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2018 Butterfly Survey of The Dales Local Nature reserve TM1546 (Plates 7-14) Compared to previous one-year surveys published in past editions of ‘Suffolk Natural History’ this was a much smaller area and the eleven visits from April to September 2018 each took about forty minutes to complete, though longer in summer months of butterfly abundance. Visits were made either by myself or with my wife Anne-Marie. Our approach was always along Dale Hall Lane, Ipswich, then taking steps down and along Baronsdale Close, with the entrance having a notice board, play area and small football pitch. From here the short, shaded path opens out to a large pond and opposite it a bramble bush about forty yards in length and behind it a large buddleia bush, davidii variety. A longer shaded path leads to a large meadow and at its far end a notice board with a meadow habitat poster. From the meadow a main path leads steeply upwards and eventually ends close to the entrance. This was the route followed on each visit though a second visit was made to the area of the main bramble and buddleia, when both were in flower, before leaving. Transect rules were not followed so each butterfly that was identified was included. The information on the entrance notice board describes the reserve as being part of a now dry valley, with a mosaic of different habitats, the majority being secondary woodland of various ages, with some areas of dense scrub. There are two main ponds, both fed by springs, and other smaller ones. A group ‘Friends of The Dales’ was formed in 2009 and there are regular work parties. The 19 butterfly species recorded so far on the reserve, as indicated on the notice board: Large Skipper, Brimstone, Large White, Small White, Orange Tip, Green Hairstreak, Purple Hairstreak, Small Copper, Holly Blue, White Admiral, Red Admiral, Painted Lady, Small Tortoiseshell, Peacock, Comma, Speckled Wood, Gatekeeper, Meadow Brown and Ringlet. First visit - 21 April - sunny conditions with some wind. Nectar and larval food plants included ground ivy, goat willow, stinging nettle, lesser celandine, honesty, cowslip, dandelion, hedge garlic, bluebell, coltsfoot, sweet violet, marsh marigold, water mint and blossom from several tree species. Future lists, abbreviated to NLFP, will just include additional sources. No butterflies were seen until we reached the far end of the reserve, though we were distracted by a buzzard being harried by two carrion crows, with a noisy chorus of seagulls close by. Then a Small Tortoiseshell was seen close to stinging nettles and a Holly Blue plus male Orange Tip. Then we recorded a Green-veined White, not on the reserve list, which was nectaring on ground ivy. Three Speckled Woods were seen in sun-dappled areas along the upper paths then three more Holly Blues, two of these ‘mud puddling’ on a moist path next to a recently cleared out ditch. This is usually done by males, to get extra minerals which assist in mating. Three other species recorded were Peacock plus a female Brimstone being chased by a Small White. Total of 13 butterflies of 8 species. 21 May - some sunshine but mainly cloudy. NLFP-honeysuckle flowering over a garden fence, holly, rowan and hawthorn blossom, dock, broad-leaved plantain, red campion and the first bramble flowers. The highlight was seeing a fox near the far end of the longer shaded path and Trans. Suffolk Nat. Soc. 54 (2018)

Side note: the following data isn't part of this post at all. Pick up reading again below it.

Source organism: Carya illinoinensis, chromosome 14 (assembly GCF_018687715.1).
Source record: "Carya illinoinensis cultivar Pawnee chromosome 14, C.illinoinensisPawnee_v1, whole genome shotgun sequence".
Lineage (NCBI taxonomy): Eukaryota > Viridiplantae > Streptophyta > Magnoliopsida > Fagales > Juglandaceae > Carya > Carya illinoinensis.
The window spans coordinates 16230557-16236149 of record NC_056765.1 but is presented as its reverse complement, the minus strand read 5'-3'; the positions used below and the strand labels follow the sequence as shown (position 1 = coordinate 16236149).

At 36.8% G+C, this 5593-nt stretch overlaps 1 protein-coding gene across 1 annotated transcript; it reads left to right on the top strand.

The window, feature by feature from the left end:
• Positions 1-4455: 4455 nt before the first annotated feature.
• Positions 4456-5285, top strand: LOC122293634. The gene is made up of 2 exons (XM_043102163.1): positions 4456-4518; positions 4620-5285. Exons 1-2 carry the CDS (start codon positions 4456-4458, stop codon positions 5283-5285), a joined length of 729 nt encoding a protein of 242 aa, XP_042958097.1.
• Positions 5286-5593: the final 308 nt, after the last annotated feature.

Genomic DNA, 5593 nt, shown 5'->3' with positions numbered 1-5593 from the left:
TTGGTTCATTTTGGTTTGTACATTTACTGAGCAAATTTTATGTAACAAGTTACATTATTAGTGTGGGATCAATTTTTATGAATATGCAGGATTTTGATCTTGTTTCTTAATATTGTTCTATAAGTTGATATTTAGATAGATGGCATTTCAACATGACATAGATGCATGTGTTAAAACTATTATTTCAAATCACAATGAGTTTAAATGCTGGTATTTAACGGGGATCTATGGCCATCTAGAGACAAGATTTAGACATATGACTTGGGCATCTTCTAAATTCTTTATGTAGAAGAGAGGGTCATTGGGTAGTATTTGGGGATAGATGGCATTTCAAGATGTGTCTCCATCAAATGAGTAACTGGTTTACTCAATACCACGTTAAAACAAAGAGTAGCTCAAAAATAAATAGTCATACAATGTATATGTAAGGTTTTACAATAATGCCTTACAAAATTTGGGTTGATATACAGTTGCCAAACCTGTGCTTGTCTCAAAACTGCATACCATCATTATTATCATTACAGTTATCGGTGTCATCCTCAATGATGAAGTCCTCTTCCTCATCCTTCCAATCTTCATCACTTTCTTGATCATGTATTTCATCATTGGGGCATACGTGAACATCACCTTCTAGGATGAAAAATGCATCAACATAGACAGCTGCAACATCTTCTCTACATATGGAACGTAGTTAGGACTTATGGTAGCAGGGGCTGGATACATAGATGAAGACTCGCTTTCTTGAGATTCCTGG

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finding a fox earth, with fresh digging, just off one of the upper paths. Just two butterflies were seen, a Green-veined White and Speckled Wood. Total of 2 butterflies of 2 species. 19 June - cloud, sunshine and a light breeze. NLFP-white and red clover, hawkweed, yarrow, cornflower, corn marigold, ox-eye daisy and corncockle (all in the meadow), yellow flag iris, water forget-me-not, sowthistle and honeysuckle. A male banded demoiselle was seen settling on bramble and butterflies recorded were a Green-veined White, four Meadow Browns, and on the higher paths four Speckled Woods and a quick but close view of a startled fox. This higher ground had five separate growths of honeysuckle, four climbing up trees and the fifth lower down around bramble. Each had some in shade or partial shade, the necessary condition for egg-laying by White Admirals. Just one has been seen here, and photographed, by Jan Cawston on 15 July 2014. The meadow now has five strips of wildflower seeds as part of the Urban Buzz Project. Three of the Meadow Browns were recorded here. Total of 9 butterflies of 3 species. 6 July - hot and sunny with a light breeze. NLFP-buddleia, common hemp-nettle and tall flowering thistles bordering the meadow, possibly a garden escape. Four Small Skippers were recorded in the meadow, not being on the reserve list, and the majority of the fourteen Meadow Browns were also in this area. Other species on the lower ground were five Large Whites, one Small White, four Greenveined Whites, one Gatekeeper and three Ringlets closer to the ponds. One Speckled wood was seen on the higher path and the first Purple Hairstreak. A healthy stand of elm was seen towards the end of the higher ground, but no White-letter Hairstreaks were seen. Total of 34 butterflies of 9 species. 7 July - sunny evening. This was a special visit at a time when Purple Hairstreaks are often most active. None were seen on this visit, or on subsequent ones, around the two tall oaks at either end of the meadow. On the upper path a tall sunlit oak at the far end of a large pit had ten movements of at least four Purple Hairstreaks and three Commas were also seen, each at a different part of the reserve. Total of 7 butterflies of 2 species. 15 July - hot and sunny. NLFP-black knapweed, teasel, bird’s-foot trefoil, great hairy and rosebay willowherb, with some remaining bramble flowers and the first blackberries. More visits were made in July and on this one a Red Admiral was recorded near the entrance but, perhaps because of the very hot weather, no butterflies were seen on the buddleia or in the meadow. However Large Whites totalled thirteen which